A Tri-Phasic Man at 4:30 A.M.

A couple years ago I read somewhere that human beings are wired to be bi-phasic sleepers. Our bodies want to have one long stretch of sleep at night and a nap in the afternoon. In recent months I’ve morphed into a tri-phasic creature with the following pattern: 1.) 11:00 p.m. to 4:30 a.m., solid sleep; 2.) 4:30 to 5:30 a.m., resting wakefulness and occasionally prayer; 3.) 5:30 to 6:30 a.m., first nap; 4.) starting between 1:00 and 4:00 p.m. depending on commitments, second nap.

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My napping buddy is getting old.

My early morning wakefulness has taken on a routine of its own. Kathy is on one side, curled on her side and facing away from me, and Watson is on the other, facing away. My choice, then: spoon with wife or spoon with dog. Resting on my back isn’t an option because they leave me with about eight inches of mattress. I could shove Watson to the floor, but I have a weird impression that sharing my pillow is “I love you” in dog language.

So I sling my arm across Kathy’s waist, rest my face close to her hair, and wait for my left arm to go numb. Then I pry myself loose, hold myself aloft with one arm, flip my girth to the other arm, and with boxers and t-shirt a twisted mess, lower myself as if with a hydraulic jack. “Hi, Watson,” I whisper, kissing his soft ear. “I sure do love you, old buddy.” He responds with a long snort. Eventually I can’t get my right arm comfortable and reverse the process. Adding panache to this deal is cat Baby Crash, who’s generally curled up on the bed’s southern hemisphere.

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Baby Crash napping on my legs.

And so it goes until my first nap arrives at 5:30 a.m. The temptation is to get frustrated, but that only insures that sleep will never return. My hour awake, then, has evolved into a session of drowsy mindfulness. Just seven hours ago I gave thanks for Kathy, how loving and skillful she is with her cancer patients, how she’s content to put a roof on our house or remodel the bathroom while I cook, how she loves me even though I can be a bummer to live with. I gave thanks for Watson, too, my faithful napping partner.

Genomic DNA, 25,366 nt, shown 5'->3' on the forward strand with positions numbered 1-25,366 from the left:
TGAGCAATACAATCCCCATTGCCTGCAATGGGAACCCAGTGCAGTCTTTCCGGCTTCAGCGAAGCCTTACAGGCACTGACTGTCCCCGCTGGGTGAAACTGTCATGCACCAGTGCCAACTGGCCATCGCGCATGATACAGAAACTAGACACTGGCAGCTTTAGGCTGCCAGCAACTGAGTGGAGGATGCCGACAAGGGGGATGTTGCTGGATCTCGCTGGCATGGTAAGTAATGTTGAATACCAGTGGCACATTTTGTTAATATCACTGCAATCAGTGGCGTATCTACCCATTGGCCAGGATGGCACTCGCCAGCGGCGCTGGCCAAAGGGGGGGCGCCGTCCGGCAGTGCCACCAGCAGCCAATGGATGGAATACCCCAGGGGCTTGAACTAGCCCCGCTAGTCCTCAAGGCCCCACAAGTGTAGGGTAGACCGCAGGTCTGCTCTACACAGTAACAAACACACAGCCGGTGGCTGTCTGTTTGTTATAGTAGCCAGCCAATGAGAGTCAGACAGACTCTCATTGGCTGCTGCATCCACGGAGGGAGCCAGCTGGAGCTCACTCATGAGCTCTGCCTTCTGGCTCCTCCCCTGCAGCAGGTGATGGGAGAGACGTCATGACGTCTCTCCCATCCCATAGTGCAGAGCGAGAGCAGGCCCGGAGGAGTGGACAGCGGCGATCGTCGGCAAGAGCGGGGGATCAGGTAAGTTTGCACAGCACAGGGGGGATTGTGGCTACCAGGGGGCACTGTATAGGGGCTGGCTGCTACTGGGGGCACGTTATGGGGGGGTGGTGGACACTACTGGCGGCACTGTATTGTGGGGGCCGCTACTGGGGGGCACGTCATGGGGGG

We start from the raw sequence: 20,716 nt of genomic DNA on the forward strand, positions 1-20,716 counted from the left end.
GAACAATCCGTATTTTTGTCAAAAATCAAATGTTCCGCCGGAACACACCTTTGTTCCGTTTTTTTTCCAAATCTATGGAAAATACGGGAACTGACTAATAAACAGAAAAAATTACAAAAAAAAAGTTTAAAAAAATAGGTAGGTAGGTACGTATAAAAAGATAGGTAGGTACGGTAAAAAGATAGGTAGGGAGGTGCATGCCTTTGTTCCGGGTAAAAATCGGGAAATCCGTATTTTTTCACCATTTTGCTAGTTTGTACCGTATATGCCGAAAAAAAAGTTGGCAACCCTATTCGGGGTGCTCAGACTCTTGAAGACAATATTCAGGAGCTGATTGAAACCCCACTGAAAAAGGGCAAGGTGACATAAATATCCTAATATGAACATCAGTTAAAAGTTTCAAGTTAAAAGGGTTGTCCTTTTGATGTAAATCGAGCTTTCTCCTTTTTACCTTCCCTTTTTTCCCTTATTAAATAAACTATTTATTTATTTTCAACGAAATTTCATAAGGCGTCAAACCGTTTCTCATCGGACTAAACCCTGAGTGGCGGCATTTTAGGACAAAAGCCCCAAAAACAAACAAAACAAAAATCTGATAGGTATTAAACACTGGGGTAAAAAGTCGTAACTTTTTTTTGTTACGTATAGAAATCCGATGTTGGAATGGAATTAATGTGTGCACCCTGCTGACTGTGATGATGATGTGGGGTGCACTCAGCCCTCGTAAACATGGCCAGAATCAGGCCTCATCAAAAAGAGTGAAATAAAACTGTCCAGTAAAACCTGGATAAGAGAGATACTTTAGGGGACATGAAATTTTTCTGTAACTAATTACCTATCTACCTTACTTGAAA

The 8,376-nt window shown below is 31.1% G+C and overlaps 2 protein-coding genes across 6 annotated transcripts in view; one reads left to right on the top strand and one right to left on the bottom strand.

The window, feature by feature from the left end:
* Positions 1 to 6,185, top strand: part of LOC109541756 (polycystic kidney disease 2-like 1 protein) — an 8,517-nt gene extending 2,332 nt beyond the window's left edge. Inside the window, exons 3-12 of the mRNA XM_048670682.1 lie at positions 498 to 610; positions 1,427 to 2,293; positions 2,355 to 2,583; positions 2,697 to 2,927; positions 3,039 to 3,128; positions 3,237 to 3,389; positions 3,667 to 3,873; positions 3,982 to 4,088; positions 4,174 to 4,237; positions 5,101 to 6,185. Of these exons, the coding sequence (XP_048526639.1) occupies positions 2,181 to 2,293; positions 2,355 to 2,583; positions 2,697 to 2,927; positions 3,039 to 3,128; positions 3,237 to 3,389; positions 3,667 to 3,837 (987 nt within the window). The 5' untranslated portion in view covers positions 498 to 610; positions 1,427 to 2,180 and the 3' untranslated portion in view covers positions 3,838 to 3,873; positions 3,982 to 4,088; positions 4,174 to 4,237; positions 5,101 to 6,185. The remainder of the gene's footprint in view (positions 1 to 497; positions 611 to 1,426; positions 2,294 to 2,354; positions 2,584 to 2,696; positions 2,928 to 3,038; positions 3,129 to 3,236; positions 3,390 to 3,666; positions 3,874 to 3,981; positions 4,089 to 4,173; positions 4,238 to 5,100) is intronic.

This morning was routine, with two exceptions. As usual I woke up wedged in at 4:17, but for the first time in weeks I didn’t feel the weary anxiety behind my sternum that’s been plaguing me. Buddhist monk Thich Nhat Hanh teaches his students to smile at their non-toothaches. (Translation: You don’t appreciate being pain-free until your molar’s screaming. So why wait? Enjoy your non-toothache now.) So I smiled at my calm, for however long it’s going to last.

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Take this scene, multiply by three thousand, put in an echo chamber, and you’ve got my dog snoring. (Credit: Kevin Shafer / Corbis)

And I was entertained by a snoring concert in surround sound. Kathy and Watson were both in fine form. For minutes at a time, they snored in call and response. Each brought her/his own talents to the pillows. Watson has a lot more nostril to work with than Kathy, an advantage he uses to full effect. When he inhales, a rattle starts at his cold nose, reverberates up his boney snout, and echoes in his throat and sinuses. The result: you’d think a couple thousand lions are gnawing warthog carcasses in the Fort Pitt Tunnel. Kathy has lip dexterity on her side. This morning—and I swear I’m not making this up—she had one exhale that went wee-wee-wee-wee-wee. “How the hell did she do that?” I wondered from my wee portion of the bed. Another exhale was so surprising she heard it herself and woke up briefly. If you were to have a snoring competition, Kathy would have won first place in the Dainty Division. The very tips of her lips fluttered together, making polite raspberries—like a little bitty car with a rusty muffler.